Sydney, Australia, Jul 17, 2008 / 07:00 am (CNA) .- In the midst of jubilant crowds, the Papal âBoat-a-cadeâ arrived at Barangaroo this afternoon, after sailing around Sydney Harbour, where the Pope waved to tens of thousands people who had lined the foreshore to catch a glimpse of the Pontiff's arrival.
âHis Holiness stood waving in full-view of the crowd on board the vessel,â said WYD08 spokesman Father Mark Podesta. The Papal Boat carried approximately 530 people including 168 international pilgrims.
After thanking the indigenous people of Australia for their warm welcome to the country, the Holy Father addressed the international and local pilgrims at the site, who had waited hours for his arrival.
âStanding before me I see a vibrant image of the Universal Church. The variety of nations and cultures from which you hail shows that indeed Christâs Good News is for everyone; it has reached the ends of the earth.â
âYet I know too that a good number of you are still seeking a spiritual homelandâ¦ To you I wish to offer encouragement: step forward into Christâs loving embrace; recognize the Church as your home.â
The Pope also evoked images of the early Church and the outpouring of the Holy Spirit upon the Apostles in the upper room as part of the theme of WYD08 âReceive the Power.â
âAt that extraordinary moment, which gave birth to the Church, the confusion and fear that had gripped Christâs disciples were transformed into a vigorous conviction and sense of purpose.â
Focusing on the need to preserve the environment, the Holy Father he related his appreciation of âthe majestic splendorâ he saw from his plane flight to Australia.
However, he noted âThere are also scars which mark the surface of our earth, erosion, deforestation, the squandering of the worldâs mineral and ocean resources in order to fuel an insatiable consumption.â
The Pope also warned that âsomething is amissâ in the social environment of the world we âfashion for ourselves.â
âWe can encounter a hostility, something dangerous; a poison which threatens to corrode what is good, reshape who we are, and distort the purpose for which we have been created.â He cited alcohol, drug abuse, violence and sexual degradation passed off by the media as âentertainmentâ as examples.
The lure of relativism and secularism was also directly touched on by the Pope.
âRelativism, by indiscriminately giving value to practically everything, has made âexperienceâ all-important. Yet, experiences, detached from any consideration of what is good or true, can lead, not to genuine freedom, but to moral or intellectual confusion, to a lowering of standards, to a loss of self-respect, and even to despair.â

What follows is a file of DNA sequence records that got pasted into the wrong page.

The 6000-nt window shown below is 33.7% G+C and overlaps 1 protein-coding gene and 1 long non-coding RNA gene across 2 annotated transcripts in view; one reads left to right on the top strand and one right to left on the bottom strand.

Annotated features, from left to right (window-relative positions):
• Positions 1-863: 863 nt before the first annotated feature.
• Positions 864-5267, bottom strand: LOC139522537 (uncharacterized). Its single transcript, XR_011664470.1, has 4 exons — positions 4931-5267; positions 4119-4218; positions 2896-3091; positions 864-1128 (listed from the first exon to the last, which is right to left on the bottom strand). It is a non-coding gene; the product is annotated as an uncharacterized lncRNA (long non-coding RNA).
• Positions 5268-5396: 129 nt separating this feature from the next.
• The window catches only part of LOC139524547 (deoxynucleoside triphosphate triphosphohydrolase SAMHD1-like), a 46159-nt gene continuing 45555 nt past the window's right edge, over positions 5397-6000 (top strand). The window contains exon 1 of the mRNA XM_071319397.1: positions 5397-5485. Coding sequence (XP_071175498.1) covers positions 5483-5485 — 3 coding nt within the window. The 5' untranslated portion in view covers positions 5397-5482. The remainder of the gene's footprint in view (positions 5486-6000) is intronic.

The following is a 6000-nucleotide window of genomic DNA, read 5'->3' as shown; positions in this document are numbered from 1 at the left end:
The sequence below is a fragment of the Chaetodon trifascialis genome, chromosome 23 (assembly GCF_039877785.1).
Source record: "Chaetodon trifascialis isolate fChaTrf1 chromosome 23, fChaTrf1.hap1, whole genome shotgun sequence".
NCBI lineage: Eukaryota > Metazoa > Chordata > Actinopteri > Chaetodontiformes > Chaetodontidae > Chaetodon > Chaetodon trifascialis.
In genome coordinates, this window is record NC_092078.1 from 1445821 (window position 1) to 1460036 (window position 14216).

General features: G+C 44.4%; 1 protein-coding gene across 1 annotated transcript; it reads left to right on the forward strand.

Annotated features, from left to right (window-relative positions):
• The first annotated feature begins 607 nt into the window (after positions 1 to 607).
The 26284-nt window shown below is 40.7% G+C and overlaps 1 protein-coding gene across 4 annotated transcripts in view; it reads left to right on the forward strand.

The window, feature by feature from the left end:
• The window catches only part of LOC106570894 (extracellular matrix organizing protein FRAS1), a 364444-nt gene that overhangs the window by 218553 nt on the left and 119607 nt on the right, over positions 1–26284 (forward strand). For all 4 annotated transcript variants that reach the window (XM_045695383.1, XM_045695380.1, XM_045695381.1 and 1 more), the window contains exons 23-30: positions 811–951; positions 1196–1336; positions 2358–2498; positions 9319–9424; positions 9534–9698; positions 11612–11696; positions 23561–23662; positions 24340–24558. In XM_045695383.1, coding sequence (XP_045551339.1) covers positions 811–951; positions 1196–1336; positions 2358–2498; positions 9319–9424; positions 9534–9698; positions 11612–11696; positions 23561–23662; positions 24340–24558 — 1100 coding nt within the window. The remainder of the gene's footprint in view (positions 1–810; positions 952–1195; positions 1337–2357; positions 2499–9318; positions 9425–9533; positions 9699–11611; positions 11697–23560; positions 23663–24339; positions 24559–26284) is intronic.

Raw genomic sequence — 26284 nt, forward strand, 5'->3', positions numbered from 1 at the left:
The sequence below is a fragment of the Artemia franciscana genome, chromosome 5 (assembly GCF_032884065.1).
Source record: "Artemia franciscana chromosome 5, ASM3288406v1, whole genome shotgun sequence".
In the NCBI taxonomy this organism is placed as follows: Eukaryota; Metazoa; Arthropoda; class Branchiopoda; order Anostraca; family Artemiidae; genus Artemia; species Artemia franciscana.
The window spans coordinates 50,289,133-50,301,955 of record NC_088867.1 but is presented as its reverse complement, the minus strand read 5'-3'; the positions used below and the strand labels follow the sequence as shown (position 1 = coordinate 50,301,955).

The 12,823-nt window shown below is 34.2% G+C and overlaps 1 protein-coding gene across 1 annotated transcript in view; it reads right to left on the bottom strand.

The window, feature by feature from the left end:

âLife is not just a succession of events or experiences, helpful though many of them are. It is a search for the true, the good and the beautiful. It is to this end that we make our choices; it is for this that we exercise our freedom; it is in this- in truth, in goodness, and in beauty- that we find happiness and joy.â
âChrist offers more! Indeed he offers everything. Only he who is the Truth can be the Way and hence also the Lifeâ told the Pope to pilgrims as the sun set upon Barangaroo.
Emphatically, the Pope called on pilgrims not to leave God on the sidelines.
âBut in reality, like every ideology, secularism imposes a world-view.â
âIf God is irrelevant to public life, then society will be shaped in a godless image, and debate and policy concerning the public good will be driven by more consequences than by principles grounded in truth.â
The Papal message concluded reminding all that âthe concerns for non-violence, sustainable development, justice and peace, and care for our environmentâ¦ cannot however, be understood apart from a profound reflection upon the innate dignity of every human life from conception to natural death.â
The Pope then gave special messages in Italian, French, German, Spanish and Portuguese.
Ruth, a fifteen year old, from Cairns in Queensland Australia who rode the Papal boat-a-cade as a local pilgrim said of the Papal arrival, âEveryone was cheering. There was helicopters everywhere, and you could just feel the excitement.â
Bishop Gabriel from Nigera said the arrival was "beautiful."
"It was lucky for the young ones on stage to be able to see the Pope properly."
Pope Benedict XVI, after giving a blessing to pilgrims, boarded his Pope-mobile where he traveled around the cityâs streets lined with more crowds who cheered the Pope before he returned to St Maryâs Cathedral house where he will live with Cardinal George Pell for the rest of World Youth Day celebrations.
Tomorrow Sydney will host the spectacular launch of the Stations of the Cross, where the final hours of Jesusâ life are played out through CBD streets, beginning at St Maryâs Cathedral and concluding at the northern end of Barangaroo.